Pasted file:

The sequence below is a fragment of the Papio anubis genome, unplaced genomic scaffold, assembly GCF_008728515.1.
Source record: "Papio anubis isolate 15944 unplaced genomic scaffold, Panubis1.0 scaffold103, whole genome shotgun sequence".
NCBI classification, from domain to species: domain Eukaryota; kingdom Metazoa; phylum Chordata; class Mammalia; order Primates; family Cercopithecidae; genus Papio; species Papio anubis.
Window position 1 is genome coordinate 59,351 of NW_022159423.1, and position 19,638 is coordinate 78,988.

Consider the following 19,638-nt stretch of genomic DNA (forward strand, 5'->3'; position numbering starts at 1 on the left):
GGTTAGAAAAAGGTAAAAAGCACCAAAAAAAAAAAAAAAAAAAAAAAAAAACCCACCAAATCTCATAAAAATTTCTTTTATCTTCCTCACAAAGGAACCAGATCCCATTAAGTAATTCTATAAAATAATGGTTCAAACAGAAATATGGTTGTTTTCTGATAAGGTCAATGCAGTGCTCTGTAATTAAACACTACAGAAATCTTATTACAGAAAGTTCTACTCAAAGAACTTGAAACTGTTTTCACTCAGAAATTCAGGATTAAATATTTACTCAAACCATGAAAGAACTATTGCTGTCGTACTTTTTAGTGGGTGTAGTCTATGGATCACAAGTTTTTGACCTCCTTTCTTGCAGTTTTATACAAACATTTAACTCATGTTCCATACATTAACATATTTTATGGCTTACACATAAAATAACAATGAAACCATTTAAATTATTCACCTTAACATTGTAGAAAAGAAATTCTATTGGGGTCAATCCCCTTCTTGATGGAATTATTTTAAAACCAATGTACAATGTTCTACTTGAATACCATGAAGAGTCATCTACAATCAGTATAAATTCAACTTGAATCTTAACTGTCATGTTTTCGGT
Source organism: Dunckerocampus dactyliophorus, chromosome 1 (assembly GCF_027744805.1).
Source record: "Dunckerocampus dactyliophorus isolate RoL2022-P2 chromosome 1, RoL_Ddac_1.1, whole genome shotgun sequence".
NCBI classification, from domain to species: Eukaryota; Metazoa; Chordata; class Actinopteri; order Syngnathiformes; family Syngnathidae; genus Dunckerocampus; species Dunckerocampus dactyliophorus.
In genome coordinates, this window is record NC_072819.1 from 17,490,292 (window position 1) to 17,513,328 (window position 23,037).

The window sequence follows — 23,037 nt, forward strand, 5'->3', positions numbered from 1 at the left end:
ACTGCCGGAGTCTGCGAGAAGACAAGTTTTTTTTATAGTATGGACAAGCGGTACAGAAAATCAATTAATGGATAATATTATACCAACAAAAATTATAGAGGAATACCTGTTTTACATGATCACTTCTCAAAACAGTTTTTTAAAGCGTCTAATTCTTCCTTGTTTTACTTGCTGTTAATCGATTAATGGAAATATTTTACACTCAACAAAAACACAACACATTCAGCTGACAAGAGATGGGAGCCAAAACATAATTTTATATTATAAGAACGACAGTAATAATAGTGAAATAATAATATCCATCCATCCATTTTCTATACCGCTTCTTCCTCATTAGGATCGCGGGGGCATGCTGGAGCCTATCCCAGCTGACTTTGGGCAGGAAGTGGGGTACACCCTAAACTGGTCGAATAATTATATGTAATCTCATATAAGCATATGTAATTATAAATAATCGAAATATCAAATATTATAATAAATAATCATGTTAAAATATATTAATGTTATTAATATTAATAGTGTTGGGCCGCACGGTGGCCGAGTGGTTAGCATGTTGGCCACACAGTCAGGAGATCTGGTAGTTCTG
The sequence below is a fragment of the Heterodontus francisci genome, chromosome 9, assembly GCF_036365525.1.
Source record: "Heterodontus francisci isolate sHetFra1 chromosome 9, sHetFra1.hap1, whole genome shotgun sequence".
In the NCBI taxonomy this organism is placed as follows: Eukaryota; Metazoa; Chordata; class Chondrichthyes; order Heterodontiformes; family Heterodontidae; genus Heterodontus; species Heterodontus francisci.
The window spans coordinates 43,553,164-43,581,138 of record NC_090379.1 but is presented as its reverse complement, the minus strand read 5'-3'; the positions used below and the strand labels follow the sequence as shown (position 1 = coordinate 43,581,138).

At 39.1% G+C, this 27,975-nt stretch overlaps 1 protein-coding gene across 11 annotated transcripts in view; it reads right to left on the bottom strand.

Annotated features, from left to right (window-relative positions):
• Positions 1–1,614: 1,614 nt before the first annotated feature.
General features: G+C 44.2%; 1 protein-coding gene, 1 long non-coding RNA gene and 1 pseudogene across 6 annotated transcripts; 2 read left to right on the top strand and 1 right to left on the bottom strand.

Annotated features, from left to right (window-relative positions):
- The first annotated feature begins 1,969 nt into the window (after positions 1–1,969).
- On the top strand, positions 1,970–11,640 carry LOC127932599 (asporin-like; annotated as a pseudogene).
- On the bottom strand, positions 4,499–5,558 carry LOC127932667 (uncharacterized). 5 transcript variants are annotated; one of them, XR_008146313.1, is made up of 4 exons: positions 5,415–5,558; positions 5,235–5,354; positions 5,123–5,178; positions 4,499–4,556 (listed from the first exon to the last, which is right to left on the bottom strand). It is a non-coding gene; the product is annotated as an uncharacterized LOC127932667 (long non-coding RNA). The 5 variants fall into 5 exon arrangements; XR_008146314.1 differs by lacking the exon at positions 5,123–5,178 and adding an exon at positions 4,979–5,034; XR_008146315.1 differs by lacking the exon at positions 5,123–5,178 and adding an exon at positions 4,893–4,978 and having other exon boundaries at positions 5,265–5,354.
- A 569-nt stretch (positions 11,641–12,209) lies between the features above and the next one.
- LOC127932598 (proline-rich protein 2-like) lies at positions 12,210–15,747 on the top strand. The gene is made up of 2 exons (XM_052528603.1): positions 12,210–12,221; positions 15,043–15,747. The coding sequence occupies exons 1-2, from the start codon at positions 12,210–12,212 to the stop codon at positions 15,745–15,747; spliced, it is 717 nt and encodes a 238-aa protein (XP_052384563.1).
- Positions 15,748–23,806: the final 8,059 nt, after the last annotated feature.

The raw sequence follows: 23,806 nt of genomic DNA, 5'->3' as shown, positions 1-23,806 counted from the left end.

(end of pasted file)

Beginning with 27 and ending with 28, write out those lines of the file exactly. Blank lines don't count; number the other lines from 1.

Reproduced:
- Positions 15,748–23,806: the final 8,059 nt, after the last annotated feature.

The raw sequence follows: 23,806 nt of genomic DNA, 5'->3' as shown, positions 1-23,806 counted from the left end.